When asked to discuss 2013, Eastern Long Island Hospital CEO Paul Connor had plenty to say. After all, the year included a bunch of new additions to the North Fork’s health care system.
But those changes mean the conversation must also focus on what lies ahead.
We sat down with Mr. Connor to review the changes the hospital expects in dealing with health care reform, the upcoming expansion of its surgery program and look back on the year that was.
Q: What exciting changes or advancements has the hospital realized this past year?
A: We have some physician additions we are excited about. For us, being a small hospital, the recruitment of primary care physicians and sub-specialists is very, very important and also very challenging. So that’s a big deal for us to have these physicians join our staff this year.
We are pleased to introduce Dr. John Cosgrove, general surgeon extraordinaire, to our community. Someone who has been in academic medicine for many years but also did 200 cases a year on a regular basis, he was chairman of Bronx-Lebanon Hospital Center’s Department of Surgery and their surgical [teaching] program.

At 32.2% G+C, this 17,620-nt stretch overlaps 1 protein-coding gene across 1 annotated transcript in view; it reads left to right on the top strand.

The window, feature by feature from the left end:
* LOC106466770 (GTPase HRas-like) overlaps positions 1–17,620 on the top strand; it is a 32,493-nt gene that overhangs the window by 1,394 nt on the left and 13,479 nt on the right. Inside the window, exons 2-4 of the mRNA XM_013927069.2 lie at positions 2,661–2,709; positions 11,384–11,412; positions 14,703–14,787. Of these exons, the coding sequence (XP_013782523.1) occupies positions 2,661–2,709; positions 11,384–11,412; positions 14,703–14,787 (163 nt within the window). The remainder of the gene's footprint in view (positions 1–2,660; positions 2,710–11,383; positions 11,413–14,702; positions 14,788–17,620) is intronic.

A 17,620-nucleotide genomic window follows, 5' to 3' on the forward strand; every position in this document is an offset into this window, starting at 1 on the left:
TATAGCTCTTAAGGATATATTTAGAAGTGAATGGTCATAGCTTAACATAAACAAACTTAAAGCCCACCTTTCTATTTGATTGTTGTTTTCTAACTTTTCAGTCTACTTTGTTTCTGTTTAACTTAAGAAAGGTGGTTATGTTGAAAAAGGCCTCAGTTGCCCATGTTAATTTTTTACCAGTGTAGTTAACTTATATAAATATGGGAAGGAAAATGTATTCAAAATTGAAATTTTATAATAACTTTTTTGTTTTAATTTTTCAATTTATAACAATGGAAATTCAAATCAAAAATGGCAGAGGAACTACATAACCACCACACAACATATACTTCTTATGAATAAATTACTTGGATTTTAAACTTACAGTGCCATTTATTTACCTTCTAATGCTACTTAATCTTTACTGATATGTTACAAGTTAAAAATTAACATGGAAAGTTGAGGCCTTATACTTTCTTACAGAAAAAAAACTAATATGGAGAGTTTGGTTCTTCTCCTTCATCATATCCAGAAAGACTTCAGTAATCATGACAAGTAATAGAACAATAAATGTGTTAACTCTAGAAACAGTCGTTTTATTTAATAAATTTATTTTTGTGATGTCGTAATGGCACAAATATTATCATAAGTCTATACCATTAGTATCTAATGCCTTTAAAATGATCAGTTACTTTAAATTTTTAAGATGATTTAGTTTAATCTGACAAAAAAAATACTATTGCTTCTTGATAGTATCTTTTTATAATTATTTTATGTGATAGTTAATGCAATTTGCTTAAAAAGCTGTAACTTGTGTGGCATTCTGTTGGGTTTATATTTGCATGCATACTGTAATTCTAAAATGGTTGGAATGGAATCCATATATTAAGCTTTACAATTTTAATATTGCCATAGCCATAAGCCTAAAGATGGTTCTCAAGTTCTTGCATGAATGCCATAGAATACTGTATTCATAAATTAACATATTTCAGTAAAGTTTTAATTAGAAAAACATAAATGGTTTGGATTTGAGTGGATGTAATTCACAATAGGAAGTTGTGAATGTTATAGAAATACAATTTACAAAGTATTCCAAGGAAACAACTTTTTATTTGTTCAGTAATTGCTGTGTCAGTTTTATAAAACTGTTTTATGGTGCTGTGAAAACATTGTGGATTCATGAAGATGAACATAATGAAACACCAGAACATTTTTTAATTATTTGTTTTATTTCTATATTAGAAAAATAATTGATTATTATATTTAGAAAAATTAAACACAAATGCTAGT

We have a new primary care physician we’re also excited about — Dr. Yuliya Vinnitskaya, an internist and a woman, which is terrific because there is only one other female internist on the North Fork. So introducing another out here, I think is a real benefit. She will be working with Dr. Lloyd Simon, who has been here at least 30 years, at the Southold-based office.
Also, Dr. Mark Creighton, an orthopedist, the first to join us in 12 or 13 years. Dr. Creighton lives on the North Fork, in Laurel, I believe. His offices are in Hampton Bays and East Hampton.
Q: Shortages in primary care have been reported nationwide. Do you believe that trend is affecting North Fork residents? If so, how?